Platelet Disorders

What are Platelets?

The hemostatic system is made of coagulation factors, endothelial cells that line the blood vessels, and platelets. Platelets are not actually cells, in a strict sense, rather, they are fragments of megakaryocytes, cells in the bone marrow, and flow in the blood as particles with no nucleus and with a disc shape.

Normally, endothelial cell lining resists interacting with platelets as well as with coagulation factors so that thrombosis does not occur. Should there be a disruption in the endothelial continuity, exposing the matrix, a synchronized sequence of events is triggered to close the defect, otherwise called primary hemostasis. Platelets have a primary function in controlling bleeding through the course of hemostasis.

What are Platelet Disorders?

Platelet disorders are actually medical conditions that involve platelets. There are several conditions belonging to the group of platelet disorders, and there is also a wide range for these conditions. Should a patient have a diagnosis with a condition involving platelets, he may receive treatment from a wide array of choices for addressing such condition as well as its underlying cause.

Platelet Disorders: Two Main Types

With platelet disorders, there are just two types to go over: disorders linked to the number of platelets, and conditions linked to platelet function. A patient can present problems with platelet counts that can be either high or low artificially, or he could present with platelets that aren’t properly functioning. These conditions may or may not have been inherited. Also, they may or may not be immune-mediated, in other words, abnormality in the function of the immune system is involved. Identifying whether or not inheritance or the immune system is involved is vital in both diagnosis and treatment.

Disorders in Number

These conditions could be brought about by too much or not enough platelet production in the bone marrow. Aside from that, there might also be an irregular rate of sequestration or destruction in the body. Diagnosing these types can be a blood count wherein a blood sample is taken and then tested to learn more regarding the numbers of active platelets in the body.

Disorders with Function

These can include von Willebrand’s Disease and Bernard-Soulier Disease. These two conditions have normal platelet counts, however, the problem lies in the primary role of the platelets. Both these conditions are usually genetic and entail inappropriately-coded protein, though they may also be acquired.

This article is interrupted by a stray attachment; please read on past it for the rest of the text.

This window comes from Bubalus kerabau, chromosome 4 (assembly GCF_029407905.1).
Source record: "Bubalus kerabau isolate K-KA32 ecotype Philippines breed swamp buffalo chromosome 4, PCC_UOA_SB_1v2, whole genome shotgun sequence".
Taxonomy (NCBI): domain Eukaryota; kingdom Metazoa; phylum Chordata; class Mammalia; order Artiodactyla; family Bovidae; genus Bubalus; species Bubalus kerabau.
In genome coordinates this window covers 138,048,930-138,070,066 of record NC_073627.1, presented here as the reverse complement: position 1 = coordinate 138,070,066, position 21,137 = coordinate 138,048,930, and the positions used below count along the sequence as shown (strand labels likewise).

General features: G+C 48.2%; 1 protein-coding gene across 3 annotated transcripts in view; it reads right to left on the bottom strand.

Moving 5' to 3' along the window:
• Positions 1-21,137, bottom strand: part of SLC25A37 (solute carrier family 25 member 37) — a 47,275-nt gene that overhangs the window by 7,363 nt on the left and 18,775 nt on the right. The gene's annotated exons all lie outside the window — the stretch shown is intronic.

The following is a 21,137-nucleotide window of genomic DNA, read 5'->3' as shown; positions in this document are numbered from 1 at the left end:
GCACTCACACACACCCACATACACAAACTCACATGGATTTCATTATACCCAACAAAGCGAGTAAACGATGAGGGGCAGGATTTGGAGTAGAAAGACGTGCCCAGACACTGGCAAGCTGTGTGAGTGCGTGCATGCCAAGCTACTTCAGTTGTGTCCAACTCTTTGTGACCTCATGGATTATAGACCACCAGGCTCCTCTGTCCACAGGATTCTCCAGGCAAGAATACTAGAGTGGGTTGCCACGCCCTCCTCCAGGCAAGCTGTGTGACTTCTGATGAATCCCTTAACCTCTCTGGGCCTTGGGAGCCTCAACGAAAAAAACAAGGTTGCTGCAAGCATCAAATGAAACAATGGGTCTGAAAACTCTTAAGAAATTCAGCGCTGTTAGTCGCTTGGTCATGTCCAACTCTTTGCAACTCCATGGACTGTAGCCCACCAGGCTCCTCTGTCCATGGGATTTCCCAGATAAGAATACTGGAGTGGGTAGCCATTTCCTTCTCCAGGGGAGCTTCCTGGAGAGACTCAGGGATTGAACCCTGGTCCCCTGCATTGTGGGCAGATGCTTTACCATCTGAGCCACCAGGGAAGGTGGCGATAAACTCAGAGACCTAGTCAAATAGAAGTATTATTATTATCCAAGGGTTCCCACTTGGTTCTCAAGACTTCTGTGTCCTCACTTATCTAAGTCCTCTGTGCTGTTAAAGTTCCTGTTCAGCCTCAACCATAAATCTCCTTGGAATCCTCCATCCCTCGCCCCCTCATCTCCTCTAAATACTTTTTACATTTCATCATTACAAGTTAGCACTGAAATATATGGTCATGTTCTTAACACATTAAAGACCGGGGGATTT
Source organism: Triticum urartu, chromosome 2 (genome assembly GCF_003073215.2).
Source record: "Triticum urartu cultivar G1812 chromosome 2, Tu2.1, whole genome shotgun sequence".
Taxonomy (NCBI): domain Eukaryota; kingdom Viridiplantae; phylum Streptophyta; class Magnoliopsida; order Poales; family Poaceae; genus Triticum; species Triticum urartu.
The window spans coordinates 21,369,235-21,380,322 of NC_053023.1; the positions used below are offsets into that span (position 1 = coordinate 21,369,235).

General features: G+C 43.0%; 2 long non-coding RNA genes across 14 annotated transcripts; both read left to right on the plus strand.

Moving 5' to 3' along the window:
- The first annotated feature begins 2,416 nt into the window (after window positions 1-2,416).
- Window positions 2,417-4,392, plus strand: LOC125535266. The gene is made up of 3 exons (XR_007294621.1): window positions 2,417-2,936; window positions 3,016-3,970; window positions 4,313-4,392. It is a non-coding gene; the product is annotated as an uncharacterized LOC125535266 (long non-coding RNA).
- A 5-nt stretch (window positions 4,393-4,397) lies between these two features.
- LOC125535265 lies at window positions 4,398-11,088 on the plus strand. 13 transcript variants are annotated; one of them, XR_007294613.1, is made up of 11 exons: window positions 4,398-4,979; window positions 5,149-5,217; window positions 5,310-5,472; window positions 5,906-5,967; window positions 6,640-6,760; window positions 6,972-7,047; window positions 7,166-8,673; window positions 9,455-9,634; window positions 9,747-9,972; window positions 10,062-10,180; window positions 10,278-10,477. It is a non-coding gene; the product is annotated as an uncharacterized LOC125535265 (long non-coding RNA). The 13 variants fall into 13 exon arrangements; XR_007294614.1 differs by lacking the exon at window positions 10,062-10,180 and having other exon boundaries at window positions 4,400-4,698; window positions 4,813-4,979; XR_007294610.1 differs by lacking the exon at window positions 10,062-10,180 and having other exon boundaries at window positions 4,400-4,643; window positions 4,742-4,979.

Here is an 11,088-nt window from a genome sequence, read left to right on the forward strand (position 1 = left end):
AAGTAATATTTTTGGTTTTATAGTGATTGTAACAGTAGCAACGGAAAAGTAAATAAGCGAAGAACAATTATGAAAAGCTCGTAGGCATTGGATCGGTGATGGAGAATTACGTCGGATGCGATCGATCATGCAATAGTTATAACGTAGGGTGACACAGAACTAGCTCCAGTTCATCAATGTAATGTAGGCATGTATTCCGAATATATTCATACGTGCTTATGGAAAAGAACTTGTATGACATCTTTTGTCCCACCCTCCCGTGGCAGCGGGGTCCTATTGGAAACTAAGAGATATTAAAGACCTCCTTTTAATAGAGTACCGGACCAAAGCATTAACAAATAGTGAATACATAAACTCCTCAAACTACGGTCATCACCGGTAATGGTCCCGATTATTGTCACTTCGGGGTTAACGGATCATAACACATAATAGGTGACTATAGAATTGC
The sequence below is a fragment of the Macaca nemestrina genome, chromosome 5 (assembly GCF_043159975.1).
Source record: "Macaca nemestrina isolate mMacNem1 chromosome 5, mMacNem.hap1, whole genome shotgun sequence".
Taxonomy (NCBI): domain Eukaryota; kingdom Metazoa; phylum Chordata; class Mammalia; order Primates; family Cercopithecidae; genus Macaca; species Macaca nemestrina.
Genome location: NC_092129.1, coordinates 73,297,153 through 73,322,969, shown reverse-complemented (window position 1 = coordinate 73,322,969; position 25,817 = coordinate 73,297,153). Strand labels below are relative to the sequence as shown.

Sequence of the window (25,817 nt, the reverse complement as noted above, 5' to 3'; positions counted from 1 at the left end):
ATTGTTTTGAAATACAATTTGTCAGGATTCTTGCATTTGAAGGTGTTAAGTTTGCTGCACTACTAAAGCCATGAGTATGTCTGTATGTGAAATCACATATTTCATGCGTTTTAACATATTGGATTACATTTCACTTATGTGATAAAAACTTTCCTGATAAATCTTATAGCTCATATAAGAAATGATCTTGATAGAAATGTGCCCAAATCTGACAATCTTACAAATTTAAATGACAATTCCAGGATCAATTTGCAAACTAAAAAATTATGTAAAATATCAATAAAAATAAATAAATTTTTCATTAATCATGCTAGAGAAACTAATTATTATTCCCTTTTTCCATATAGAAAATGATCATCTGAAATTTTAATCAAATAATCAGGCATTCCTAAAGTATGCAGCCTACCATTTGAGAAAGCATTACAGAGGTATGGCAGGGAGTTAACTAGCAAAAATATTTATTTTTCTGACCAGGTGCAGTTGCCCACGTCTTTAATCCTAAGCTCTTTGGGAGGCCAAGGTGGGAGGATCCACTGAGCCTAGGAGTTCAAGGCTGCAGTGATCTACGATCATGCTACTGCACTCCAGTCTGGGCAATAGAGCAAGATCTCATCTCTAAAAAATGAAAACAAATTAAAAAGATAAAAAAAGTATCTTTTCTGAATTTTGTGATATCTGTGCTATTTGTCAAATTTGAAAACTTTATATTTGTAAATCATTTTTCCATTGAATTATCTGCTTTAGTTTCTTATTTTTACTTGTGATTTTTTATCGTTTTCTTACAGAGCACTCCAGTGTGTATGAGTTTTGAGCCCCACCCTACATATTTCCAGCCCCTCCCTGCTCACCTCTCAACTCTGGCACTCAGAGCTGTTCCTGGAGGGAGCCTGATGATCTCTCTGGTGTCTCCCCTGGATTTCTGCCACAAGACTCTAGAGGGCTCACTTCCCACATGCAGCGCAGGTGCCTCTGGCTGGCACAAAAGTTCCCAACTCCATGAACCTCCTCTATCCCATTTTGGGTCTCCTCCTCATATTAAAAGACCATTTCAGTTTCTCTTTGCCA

Doctors who specialize in dealing with patients who might have a platelet disorder are called hematologists. They concentrate in blood disorders. They might suggest extra testing to discover some more data about the disorder of the patient as well as its probable causes. These tests can include blood tests, genetic testing, and bone marrow samples. After the diagnosis of the condition, the doctor can establish what treatment is most fitting for the patient.

Congenital Conditions

These disorders may not be curable. However, they can be managed, making it possible to allow the patient a good quality of life.

Several other platelet disorders can be dealt with by targeting the underlying cause. The patient might have to have several appointments in his lifetime with a hematologist to assess for timely signs of changes as well as for complications which might have developed as these could point to a rising problem.

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Daisy Jane Antipuesto RN MN

Currently a Nursing Local Board Examination Reviewer. Subjects handled are Pediatric, Obstetric and Psychiatric Nursing. Previous work experiences include: Clinical instructor/lecturer, clinical coordinator (Level II), caregiver instructor/lecturer, NC2 examination reviewer and staff/clinic nurse. Areas of specialization: Emergency room, Orthopedic Ward and Delivery Room. Also an IELTS passer.

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